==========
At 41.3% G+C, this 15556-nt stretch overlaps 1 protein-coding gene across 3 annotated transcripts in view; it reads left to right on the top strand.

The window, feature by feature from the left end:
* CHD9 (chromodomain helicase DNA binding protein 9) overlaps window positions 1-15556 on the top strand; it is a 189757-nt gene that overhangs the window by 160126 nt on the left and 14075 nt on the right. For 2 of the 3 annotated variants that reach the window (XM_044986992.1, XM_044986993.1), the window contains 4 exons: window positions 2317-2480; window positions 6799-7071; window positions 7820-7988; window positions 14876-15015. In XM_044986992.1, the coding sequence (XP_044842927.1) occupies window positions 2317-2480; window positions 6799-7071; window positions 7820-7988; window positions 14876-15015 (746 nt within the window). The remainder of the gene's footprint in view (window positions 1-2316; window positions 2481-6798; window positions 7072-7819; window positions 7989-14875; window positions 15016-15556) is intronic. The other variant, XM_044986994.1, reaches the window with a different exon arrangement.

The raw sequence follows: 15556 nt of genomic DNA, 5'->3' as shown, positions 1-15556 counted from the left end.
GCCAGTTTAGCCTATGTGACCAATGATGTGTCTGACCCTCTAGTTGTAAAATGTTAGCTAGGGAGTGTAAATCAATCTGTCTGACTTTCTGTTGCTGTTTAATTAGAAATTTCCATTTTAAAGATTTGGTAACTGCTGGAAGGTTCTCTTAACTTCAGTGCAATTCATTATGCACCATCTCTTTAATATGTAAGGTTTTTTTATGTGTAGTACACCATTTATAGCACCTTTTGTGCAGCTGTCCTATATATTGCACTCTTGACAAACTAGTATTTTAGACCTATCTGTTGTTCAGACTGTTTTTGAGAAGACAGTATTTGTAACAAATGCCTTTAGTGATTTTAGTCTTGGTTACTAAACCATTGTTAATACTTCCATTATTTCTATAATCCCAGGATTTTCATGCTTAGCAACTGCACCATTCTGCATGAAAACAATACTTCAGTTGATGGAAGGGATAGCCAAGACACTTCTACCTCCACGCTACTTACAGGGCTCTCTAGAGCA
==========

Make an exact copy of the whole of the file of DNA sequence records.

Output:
At 41.3% G+C, this 15556-nt stretch overlaps 1 protein-coding gene across 3 annotated transcripts in view; it reads left to right on the top strand.

The window, feature by feature from the left end:
* CHD9 (chromodomain helicase DNA binding protein 9) overlaps window positions 1-15556 on the top strand; it is a 189757-nt gene that overhangs the window by 160126 nt on the left and 14075 nt on the right. For 2 of the 3 annotated variants that reach the window (XM_044986992.1, XM_044986993.1), the window contains 4 exons: window positions 2317-2480; window positions 6799-7071; window positions 7820-7988; window positions 14876-15015. In XM_044986992.1, the coding sequence (XP_044842927.1) occupies window positions 2317-2480; window positions 6799-7071; window positions 7820-7988; window positions 14876-15015 (746 nt within the window). The remainder of the gene's footprint in view (window positions 1-2316; window positions 2481-6798; window positions 7072-7819; window positions 7989-14875; window positions 15016-15556) is intronic. The other variant, XM_044986994.1, reaches the window with a different exon arrangement.

The raw sequence follows: 15556 nt of genomic DNA, 5'->3' as shown, positions 1-15556 counted from the left end.
GCCAGTTTAGCCTATGTGACCAATGATGTGTCTGACCCTCTAGTTGTAAAATGTTAGCTAGGGAGTGTAAATCAATCTGTCTGACTTTCTGTTGCTGTTTAATTAGAAATTTCCATTTTAAAGATTTGGTAACTGCTGGAAGGTTCTCTTAACTTCAGTGCAATTCATTATGCACCATCTCTTTAATATGTAAGGTTTTTTTATGTGTAGTACACCATTTATAGCACCTTTTGTGCAGCTGTCCTATATATTGCACTCTTGACAAACTAGTATTTTAGACCTATCTGTTGTTCAGACTGTTTTTGAGAAGACAGTATTTGTAACAAATGCCTTTAGTGATTTTAGTCTTGGTTACTAAACCATTGTTAATACTTCCATTATTTCTATAATCCCAGGATTTTCATGCTTAGCAACTGCACCATTCTGCATGAAAACAATACTTCAGTTGATGGAAGGGATAGCCAAGACACTTCTACCTCCACGCTACTTACAGGGCTCTCTAGAGCA